With most species, adult parasitic wasps themselves do not take any nutrients from their prey, and, much like bees, butterflies, and wasps those that do feed as adults typically derive all of their nutrition from nectar. Parasitic wasps are typically parasitoids and extremely diverse in habits, many laying their eggs in inert stages of their host (Egg or Pupa), or sometimes paralyzing their prey by injecting it with venom through their ovipositor. They then insert one or more eggs into the host or deposit them upon the host externally. The host remains alive until the parasitoid Larvae are mature, usually dying either when the parasitoids pupate, or when they emerge as adults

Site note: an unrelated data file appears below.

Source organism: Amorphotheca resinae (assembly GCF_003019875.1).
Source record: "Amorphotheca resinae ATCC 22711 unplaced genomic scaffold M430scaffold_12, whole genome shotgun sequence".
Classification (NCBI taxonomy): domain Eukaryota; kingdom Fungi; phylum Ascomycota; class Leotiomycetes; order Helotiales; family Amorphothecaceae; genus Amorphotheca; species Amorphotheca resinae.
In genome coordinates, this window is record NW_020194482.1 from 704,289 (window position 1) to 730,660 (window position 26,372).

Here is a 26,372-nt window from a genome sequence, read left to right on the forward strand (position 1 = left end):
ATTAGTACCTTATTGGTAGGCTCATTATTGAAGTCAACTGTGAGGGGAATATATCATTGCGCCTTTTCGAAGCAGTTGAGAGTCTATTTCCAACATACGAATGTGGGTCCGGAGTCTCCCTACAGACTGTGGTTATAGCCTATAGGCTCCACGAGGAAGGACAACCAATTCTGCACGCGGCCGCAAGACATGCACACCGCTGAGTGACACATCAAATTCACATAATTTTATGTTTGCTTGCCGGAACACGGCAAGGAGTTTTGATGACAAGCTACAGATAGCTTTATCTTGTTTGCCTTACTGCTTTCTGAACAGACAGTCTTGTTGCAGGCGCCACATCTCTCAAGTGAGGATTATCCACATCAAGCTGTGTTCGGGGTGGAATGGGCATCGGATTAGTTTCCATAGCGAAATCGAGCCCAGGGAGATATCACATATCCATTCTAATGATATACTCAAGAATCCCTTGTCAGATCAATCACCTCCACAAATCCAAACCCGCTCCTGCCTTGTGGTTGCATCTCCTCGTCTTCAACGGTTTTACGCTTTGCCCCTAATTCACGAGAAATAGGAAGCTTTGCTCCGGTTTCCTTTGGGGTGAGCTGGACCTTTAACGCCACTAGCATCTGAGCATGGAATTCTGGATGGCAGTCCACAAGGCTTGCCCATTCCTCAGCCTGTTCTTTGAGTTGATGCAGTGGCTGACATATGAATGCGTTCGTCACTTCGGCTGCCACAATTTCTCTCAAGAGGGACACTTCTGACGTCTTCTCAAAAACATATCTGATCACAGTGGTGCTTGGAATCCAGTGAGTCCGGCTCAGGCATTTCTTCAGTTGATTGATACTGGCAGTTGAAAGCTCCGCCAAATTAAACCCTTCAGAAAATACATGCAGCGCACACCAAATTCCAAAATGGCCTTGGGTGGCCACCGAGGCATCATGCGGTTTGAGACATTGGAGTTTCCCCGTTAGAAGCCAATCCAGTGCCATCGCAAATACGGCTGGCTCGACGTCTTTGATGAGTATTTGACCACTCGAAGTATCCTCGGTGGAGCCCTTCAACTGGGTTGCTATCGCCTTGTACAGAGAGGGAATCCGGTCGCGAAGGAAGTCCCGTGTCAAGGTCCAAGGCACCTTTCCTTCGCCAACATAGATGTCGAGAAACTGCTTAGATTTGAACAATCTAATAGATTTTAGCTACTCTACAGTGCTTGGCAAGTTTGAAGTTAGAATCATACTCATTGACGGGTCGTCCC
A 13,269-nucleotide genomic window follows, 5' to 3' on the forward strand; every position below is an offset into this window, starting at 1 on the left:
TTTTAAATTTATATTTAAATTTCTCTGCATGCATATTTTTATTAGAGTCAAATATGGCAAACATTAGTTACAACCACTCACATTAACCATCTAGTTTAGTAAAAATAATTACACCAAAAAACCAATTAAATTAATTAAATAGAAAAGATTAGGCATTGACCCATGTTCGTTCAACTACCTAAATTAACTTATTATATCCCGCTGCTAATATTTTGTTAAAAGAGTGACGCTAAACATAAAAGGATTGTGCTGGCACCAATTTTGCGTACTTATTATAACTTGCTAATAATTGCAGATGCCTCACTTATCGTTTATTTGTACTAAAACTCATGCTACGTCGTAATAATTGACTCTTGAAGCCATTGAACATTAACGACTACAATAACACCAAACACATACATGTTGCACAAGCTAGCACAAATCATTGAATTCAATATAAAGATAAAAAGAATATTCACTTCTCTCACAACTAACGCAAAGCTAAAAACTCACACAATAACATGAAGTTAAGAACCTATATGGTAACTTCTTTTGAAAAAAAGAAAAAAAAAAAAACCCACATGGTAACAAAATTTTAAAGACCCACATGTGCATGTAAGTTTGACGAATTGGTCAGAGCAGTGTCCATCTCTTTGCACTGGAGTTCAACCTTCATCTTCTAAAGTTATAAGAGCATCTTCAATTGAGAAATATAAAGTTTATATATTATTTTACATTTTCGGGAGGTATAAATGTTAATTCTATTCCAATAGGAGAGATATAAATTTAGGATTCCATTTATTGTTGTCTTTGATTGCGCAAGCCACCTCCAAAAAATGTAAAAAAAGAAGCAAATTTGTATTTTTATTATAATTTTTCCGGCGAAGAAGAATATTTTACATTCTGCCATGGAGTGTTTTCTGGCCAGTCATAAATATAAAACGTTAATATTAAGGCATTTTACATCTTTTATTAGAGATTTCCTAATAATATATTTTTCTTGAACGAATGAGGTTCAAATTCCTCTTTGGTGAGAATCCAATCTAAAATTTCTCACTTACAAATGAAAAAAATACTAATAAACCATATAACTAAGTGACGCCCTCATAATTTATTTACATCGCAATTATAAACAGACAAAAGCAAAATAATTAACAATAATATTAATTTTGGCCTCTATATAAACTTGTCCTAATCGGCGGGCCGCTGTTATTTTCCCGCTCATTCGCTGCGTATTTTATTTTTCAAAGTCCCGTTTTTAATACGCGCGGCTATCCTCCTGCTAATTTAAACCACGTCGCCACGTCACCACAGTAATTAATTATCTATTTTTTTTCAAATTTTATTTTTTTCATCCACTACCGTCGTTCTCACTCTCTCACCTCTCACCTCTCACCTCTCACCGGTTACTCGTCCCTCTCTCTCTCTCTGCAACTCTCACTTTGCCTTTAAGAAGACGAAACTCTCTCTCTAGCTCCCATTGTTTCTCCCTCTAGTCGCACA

The type of nest produced by wasps can depend on the species and location. Many social wasps produce paper pulp nests on trees, in attics, holes in the ground or other such sheltered areas with access to the outdoors. By contrast solitary wasps are generally parasitic or predatory and only the latter build nests at all. Unlike honey bees, wasps have no wax producing glands Many instead create a paper-like substance primarily from wood pulp. Wood fibers are gathered locally from weathered wood, softened by chewing and mixing with saliva. The pulp is then used to make combs with cells for brood rearing. More commonly, nests are simply burrows excavated in a substrate (usually the soil, but also plant stems), or, if constructed, they are constructed from mud.